Hedges holds a B.A. in English literature from Colgate University and a Master of Divinity degree from Harvard University. He spent a year studying classics at Harvard as a Nieman Fellow. He was awarded an honorary doctorate from Starr King School for the Ministry in Berkeley, Calif. In 2014 he was ordained as a minister for social witness at the Second Presbyterian Church in Elizabeth, N.J. The theologian James Cone, the father of Black Liberation Theology, preached the sermon along with Cornel West. The ordination was approved for his work in New Jersey prisons where Hedges has taught college credit courses for nearly a decade.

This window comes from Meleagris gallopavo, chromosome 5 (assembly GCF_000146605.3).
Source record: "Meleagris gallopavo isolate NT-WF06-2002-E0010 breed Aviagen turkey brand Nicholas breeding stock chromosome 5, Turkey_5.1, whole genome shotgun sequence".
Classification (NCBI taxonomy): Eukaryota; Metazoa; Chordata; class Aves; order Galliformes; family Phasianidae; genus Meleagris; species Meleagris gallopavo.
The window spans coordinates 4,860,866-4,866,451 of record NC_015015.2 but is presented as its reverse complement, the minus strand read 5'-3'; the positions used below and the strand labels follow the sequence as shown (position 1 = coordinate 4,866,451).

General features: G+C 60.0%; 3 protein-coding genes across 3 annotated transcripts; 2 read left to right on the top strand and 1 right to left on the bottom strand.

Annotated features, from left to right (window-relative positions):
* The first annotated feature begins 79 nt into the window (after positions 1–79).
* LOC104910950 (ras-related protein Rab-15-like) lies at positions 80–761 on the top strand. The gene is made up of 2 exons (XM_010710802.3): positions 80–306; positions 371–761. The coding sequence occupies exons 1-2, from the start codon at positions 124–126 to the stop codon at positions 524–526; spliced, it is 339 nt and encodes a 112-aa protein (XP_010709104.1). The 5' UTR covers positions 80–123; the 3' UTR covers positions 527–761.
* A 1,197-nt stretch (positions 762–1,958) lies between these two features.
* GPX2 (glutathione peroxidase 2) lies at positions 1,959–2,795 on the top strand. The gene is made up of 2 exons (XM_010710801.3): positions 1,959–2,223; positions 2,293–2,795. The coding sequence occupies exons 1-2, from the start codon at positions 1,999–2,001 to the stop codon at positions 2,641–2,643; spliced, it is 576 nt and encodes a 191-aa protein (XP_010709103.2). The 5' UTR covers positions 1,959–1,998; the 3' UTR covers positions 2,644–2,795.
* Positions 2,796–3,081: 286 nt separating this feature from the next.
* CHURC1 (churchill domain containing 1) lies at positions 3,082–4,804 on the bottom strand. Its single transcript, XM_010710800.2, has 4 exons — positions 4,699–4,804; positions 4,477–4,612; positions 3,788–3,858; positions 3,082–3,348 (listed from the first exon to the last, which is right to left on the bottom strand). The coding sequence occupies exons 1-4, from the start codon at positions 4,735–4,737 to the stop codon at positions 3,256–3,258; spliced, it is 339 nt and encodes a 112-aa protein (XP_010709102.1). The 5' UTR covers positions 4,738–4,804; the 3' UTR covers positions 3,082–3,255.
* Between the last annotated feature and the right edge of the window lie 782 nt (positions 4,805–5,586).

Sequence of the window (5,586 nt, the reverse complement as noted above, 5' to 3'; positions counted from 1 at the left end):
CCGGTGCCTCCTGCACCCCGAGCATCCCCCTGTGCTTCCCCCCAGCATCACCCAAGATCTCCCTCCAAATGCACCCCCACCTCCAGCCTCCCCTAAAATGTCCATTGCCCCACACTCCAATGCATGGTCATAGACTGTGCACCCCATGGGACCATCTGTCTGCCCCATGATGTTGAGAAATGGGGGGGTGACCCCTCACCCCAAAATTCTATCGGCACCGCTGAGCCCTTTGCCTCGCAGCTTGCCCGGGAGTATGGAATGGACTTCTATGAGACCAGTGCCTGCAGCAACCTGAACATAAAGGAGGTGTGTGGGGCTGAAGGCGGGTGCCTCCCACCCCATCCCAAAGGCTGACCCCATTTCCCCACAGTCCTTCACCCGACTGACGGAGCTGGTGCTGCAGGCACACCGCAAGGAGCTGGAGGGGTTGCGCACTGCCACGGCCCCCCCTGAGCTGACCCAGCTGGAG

Hedges, who was born in St. Johnsbury, Vermont and grew up in a small farm town in upstate New York where his father served as a Presbyterian minister, lives in Princeton, N.J. He is married to the Canadian actress Eunice Wong, with whom he has two children. He has two children from a previous marriage.
We seek relationships with individuals, organizations and independent companies that adhere to conscious core values. We look forward to creating mutually-beneficial collaborations that support and fund instruments of positive social change.
We have partnered with Haymarket Books, an independent nonprofit book publisher, part of the “Center for Economic Research and Social Change,” featuring the likes of Noam Chomsky, Naomi Klein, Howard Zinn and Rebecca Solnit. Haymarket will connect us with their authors and promote American Canary produced films.
We look forward to partnering with nonprofits, publishers, educators, filmmakers and change-makers who can use media as a tool for their cause.